Living Uplands

Natural History of Upper Weardale


By Heather Kelly and Bob Baxter: the Editor's synopsis

Evidence from pollen cores shows that the botanical make-up of Weardale has changed over time from c3,000 years ago when peat started to accumulate as the climate cooled. Mixed deciduous woodland, with some pine trees, dominated large areas until around 2,100 years ago. By the late Iron Age, most of the pine had been removed and the land was largely pasture or heath, with some cereal cultivation. Along the valley bottom and sides, land east of Eastgate was gradually improved in the 12th  and 13th  centuries and by the early 19th century, much of the lower moorland was enclosed for pasture and cereal cultivation. New pine and spruce woodland was planted, giving a landscape similar to that we see today.

Image: Common Primrose (c) Heather Kelly

Although regarded by some as a poor relation to neighbouring Teesdale, Weardale offers a wide range of habitats and a diverse flora which means there is always something new and interesting to find when you wander slightly off the beaten track.  It has the big advantage that, apart at from a few locations close to the river itself, you will probably have the countryside largely to yourself, to explore in peace.

Notable botanical finds in Weardale include rare Lady’s Mantle species, two nationally scarce ferns – Limestone Oak Fern and Rigid Buckler Fern - and Thread Rush. Other scarce species include Pale Forget-me-not, Marsh Saxifrage and Mossy Saxifrage, Ivy-leaved Bellflower and Intermediate Wintergreen. Grasslands, especially lower down the valley around Auckland Park, host many of the brightly coloured Waxcap fungi (Hygrocybe spp.), such as Blackening Waxcap (H. conica).

Image: Acid flush in upland, unenclosed grassland above St John's Chapel, upper Weardale (c) Bob Baxter

Flora and vegetation of the extensive upper ground are described in sections on upland grazing lands and the moorland margins, moorland, blanket bog, upland heath, and upland flush vegetation. Typical plants include Bell Heather, Bilberry, Deergrass, Crowberry, Round-leaved Sundew, Heath Bedstraw and Tormentil.  Purple Moor-grass, Mat-grass and Wavy Hair Grass. rushes and sedges are common, along with an understorey of bryophytes and lichens. Sphagnum mosses are key components in blanket bog, their semi-decay over many years producing peat. The importance of peatland restoration is explained in terms of conserving specific biodiversity (flora and fauna), improving water quality, mitigating flood risk and for its impact on reducing climate change through carbon sequestration.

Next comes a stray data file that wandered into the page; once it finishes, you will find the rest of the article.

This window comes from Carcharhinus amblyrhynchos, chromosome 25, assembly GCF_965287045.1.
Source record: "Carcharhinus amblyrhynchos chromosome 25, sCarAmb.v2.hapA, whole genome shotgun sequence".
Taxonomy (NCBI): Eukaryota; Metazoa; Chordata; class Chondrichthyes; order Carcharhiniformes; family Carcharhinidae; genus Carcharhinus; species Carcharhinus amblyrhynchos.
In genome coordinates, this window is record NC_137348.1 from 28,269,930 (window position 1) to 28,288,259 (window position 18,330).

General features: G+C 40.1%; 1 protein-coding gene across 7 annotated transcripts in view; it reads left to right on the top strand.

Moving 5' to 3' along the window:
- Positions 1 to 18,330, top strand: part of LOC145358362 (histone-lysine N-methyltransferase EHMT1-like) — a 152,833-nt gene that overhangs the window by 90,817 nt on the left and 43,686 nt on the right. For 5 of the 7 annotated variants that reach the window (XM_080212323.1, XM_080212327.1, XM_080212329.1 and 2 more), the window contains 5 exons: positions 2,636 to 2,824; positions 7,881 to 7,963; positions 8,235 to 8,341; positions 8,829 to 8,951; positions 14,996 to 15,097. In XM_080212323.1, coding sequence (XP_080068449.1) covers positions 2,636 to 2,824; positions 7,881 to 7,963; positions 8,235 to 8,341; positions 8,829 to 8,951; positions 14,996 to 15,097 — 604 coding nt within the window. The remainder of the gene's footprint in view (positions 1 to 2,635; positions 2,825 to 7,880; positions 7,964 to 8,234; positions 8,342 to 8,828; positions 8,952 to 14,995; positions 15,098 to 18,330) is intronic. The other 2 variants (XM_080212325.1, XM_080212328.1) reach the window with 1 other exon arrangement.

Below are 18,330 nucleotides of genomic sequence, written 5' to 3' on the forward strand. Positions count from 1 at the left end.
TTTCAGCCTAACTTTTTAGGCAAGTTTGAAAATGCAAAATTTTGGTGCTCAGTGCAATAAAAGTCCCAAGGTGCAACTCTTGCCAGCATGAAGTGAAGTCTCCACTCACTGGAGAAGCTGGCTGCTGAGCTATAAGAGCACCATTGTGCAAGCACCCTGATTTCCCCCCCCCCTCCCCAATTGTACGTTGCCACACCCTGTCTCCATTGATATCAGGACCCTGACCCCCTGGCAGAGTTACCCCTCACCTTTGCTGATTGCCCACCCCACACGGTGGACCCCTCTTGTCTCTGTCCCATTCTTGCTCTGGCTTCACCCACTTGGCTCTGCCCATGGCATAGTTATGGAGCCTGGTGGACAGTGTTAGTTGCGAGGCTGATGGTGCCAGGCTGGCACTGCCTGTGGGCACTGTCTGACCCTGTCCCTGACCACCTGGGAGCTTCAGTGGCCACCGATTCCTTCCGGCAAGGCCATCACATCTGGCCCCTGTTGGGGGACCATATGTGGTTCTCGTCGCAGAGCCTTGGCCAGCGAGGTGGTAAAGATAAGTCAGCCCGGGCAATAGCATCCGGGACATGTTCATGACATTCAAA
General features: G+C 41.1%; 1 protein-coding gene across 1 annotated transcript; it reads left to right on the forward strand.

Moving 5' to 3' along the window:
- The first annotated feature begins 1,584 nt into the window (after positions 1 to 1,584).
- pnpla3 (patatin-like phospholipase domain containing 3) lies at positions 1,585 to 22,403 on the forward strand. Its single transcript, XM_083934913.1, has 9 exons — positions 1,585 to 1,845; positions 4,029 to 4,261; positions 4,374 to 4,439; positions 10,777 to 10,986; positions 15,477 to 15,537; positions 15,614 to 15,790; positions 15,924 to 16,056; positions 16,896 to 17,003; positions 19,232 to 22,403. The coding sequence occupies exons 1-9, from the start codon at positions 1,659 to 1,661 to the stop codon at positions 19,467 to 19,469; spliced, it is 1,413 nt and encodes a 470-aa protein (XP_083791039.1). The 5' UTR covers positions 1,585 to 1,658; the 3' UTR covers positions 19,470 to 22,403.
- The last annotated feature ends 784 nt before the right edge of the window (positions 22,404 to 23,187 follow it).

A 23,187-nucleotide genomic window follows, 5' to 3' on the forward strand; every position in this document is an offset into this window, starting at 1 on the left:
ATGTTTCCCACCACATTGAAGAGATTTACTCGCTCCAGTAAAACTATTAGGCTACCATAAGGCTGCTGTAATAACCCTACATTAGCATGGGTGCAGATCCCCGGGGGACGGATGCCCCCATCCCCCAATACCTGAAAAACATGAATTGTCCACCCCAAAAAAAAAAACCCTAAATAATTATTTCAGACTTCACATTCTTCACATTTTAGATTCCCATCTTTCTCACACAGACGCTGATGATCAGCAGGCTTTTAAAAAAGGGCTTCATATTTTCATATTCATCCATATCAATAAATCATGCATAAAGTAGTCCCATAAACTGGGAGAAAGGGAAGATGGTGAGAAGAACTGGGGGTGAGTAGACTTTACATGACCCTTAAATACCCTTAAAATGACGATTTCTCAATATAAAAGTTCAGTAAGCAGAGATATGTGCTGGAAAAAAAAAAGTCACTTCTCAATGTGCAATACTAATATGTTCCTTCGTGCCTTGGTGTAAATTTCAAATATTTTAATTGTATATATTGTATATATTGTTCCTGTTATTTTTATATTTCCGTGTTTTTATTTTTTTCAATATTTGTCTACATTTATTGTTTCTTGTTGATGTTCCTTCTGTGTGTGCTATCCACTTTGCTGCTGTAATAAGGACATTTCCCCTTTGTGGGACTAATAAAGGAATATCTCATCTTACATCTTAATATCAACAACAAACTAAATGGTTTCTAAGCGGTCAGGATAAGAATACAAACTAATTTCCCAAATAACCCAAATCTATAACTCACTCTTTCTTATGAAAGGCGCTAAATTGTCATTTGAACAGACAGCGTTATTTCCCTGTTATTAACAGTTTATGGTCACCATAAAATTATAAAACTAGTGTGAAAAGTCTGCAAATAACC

Image: Round-leaved Sundew (c) Heather Kelly

The more lowland flora changes down the valley, as the river Wear flows from Killhope Lead Mining Centre to Wolsingham. Abandoned lead mines have left a specific habitat with its own Calaminarian flora of metal-tolerant plants such as Spring Sandwort, Mountain Pansy and Alpine Pennywort. Lichens include some metaliophytes such as Peltigera species and rarities such as Dirina massiliensis sorediata (only the second modern record for County Durham).

Other habitats include the banks of the Wear and its tributaries where you might find Yellow Star of Bethlehem in spring, riparian woodlands with Wood Cranesbill, Lady’s Mantle and more, disused limestone quarries with lime-loving species. Of the many orchids, Northern Marsh-orchid is common and Bird’s-nest Orchid is rare. Species-rich upland hay meadows, an important habitat in the North Pennines, are full of Yellow Rattle, Red Clover, Germander Speedwell, Meadow Cranesbill, Ox-eye Daisy, Eyebrights (Euphrasia spp., including Euphrasia arctica subsp. arctica) and more. Scarce plants include Globeflower, Melancholy Thistle and Starry Lady’s Mantle.

A walk around Tunstall Reservoir is a good place to see spring flora at its best. The ‘Bishop’s Oak’, at the north end of Baal Wood, a semi-natural deciduous wood, is believed to be about 400 years old.  Alder trees dominate in wetter areas and a small population of Small-leaved Lime is noteworthy. Hamsterley Forest, planted with Sitka Spruce, Larch and Pine, hosts some less common fungal species, such as the tiny Apricot Jelly or Salmon Salad fungus.


Preparing for the online Chapters on Flora, Fauna and Freshwater Life we created a PDF reference list for the hundreds of species name-checked in the book. For this Chapter, the FLORA list is by both Vernacular and Scientific names, with hand links to what an internet search might add to wider information on each.

Download Chapter in PDF